What is it V?
I had to jack this so you get all the info. 'Cause my definition is biased to my situation.
'Friedreich's ataxia is a rare disease passed down through families (inherited) that affects the muscles and heart.
Friedreich's ataxia is caused by a defect in a gene called Frataxin (FXN), which is located on chromosome 9. Changes in this gene cause the body to produce too much of part of DNA called trinucleotide repeat (GAA). Normally, the body contains about 8 to 30 copies of GAA. Those with Individuals with Friedreich's ataxia have as many as 1,000 copies. The more copies of GAA a patient has, the earlier in life the disease starts and the faster it gets worse.
Friedreich's ataxia is an autosomal recessive genetic disorder. This means you must get a copy of the defective gene from both your mother and father.
About 1 in every 22,000-29,000 develop this disease. Family history of the condition raises your risk
Symptoms are caused by the wearing away of structures in areas of the brain and spinal cord that control coordination, muscle movement, and some sensory functions. Symptoms generally begin in childhood before puberty, and may include:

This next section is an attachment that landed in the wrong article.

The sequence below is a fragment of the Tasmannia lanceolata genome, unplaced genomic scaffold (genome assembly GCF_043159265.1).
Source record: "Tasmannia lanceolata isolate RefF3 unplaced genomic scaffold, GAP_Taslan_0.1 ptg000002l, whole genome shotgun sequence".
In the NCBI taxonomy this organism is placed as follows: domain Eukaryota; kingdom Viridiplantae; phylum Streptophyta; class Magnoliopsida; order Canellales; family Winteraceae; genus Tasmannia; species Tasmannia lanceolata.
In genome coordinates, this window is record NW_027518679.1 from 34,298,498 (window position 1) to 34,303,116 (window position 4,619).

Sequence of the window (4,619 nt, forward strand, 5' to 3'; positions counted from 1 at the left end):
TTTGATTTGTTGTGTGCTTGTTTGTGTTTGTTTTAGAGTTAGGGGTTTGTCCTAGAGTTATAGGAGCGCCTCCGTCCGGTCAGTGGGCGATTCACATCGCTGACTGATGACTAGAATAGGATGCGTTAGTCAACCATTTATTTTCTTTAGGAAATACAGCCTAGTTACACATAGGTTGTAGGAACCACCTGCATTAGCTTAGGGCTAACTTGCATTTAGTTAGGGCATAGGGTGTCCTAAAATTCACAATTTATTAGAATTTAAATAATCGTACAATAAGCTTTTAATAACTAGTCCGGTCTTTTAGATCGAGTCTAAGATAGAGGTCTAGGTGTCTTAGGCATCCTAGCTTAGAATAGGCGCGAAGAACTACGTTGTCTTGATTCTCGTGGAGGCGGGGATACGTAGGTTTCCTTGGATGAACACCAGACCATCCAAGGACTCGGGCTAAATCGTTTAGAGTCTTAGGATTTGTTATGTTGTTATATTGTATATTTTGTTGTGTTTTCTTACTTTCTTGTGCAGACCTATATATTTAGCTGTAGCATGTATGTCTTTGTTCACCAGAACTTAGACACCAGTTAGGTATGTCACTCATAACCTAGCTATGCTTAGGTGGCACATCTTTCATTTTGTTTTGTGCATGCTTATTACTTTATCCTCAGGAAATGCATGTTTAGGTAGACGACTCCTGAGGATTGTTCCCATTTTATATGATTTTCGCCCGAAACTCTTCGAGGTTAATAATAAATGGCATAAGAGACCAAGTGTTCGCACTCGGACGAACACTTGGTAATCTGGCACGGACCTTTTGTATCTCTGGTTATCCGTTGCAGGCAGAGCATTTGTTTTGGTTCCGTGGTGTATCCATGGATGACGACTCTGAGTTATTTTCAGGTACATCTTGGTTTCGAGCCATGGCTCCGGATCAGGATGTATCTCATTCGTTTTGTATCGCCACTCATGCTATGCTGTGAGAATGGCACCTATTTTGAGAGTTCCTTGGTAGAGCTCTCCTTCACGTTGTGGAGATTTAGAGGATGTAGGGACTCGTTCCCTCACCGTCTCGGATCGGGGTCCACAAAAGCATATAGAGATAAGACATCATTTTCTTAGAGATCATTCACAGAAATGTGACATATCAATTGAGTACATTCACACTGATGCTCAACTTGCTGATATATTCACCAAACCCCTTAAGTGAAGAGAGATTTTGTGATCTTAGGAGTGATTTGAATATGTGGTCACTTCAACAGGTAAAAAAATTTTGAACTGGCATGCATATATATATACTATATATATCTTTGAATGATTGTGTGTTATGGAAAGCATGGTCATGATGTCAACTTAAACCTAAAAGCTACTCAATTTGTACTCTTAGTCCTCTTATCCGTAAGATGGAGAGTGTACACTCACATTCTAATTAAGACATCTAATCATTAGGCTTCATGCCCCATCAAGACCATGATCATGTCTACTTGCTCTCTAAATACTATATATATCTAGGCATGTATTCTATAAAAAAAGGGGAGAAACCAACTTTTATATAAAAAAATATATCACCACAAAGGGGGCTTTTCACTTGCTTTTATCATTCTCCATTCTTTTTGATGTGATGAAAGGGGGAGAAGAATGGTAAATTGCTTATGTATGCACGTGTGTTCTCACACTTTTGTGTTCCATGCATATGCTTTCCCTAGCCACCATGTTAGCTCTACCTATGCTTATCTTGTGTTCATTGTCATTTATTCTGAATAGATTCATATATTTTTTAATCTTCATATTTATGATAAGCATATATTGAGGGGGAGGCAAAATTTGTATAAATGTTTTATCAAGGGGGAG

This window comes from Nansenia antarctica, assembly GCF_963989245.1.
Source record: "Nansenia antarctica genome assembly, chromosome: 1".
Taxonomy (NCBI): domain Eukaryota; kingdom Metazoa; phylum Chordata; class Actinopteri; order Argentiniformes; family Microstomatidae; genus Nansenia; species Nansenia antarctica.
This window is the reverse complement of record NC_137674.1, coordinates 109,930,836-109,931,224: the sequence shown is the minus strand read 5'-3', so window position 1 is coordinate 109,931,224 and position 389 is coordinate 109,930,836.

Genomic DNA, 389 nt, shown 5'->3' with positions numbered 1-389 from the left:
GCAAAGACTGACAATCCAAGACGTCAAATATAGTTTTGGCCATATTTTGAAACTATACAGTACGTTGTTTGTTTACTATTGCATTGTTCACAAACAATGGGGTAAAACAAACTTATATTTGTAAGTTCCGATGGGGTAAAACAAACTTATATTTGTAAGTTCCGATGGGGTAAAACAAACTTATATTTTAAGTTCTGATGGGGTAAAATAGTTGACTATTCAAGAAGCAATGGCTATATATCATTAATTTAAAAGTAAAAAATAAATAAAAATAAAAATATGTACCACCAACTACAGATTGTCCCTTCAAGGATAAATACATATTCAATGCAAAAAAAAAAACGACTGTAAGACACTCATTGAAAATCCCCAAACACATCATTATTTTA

* Unsteady gait and uncoordinated movements (ataxia) -- gets worse with time
* No reflexes in the legs
* Abnormal speech
* Loss of coordination and balance, which leads to frequent falls
* Decrease in ability to feel vibrations in lower limbs
* Muscle weakness
* Changes in vision, particularly color vision
* Hearing loss -- occurs in about 10% of patients
* Jerky eye movements
* Foot problems, such as hammer toe and high arches
Muscle problems lead to changes in the spine, which may result in scoliosis or kyphoscoliosis.
Heart disease usually develops and may lead to heart failure. Death may result from heart failure or dysrhythmias that do not respond to treatment. Diabetes may develop in later stages of the disease.
Not all the symptoms come on at once or at all- for me it was a slow progression to get to the point I'm at now - The Scoliosis can be treated if not fixed (Love Doc Jen!), and regular exercise can help keep one strong.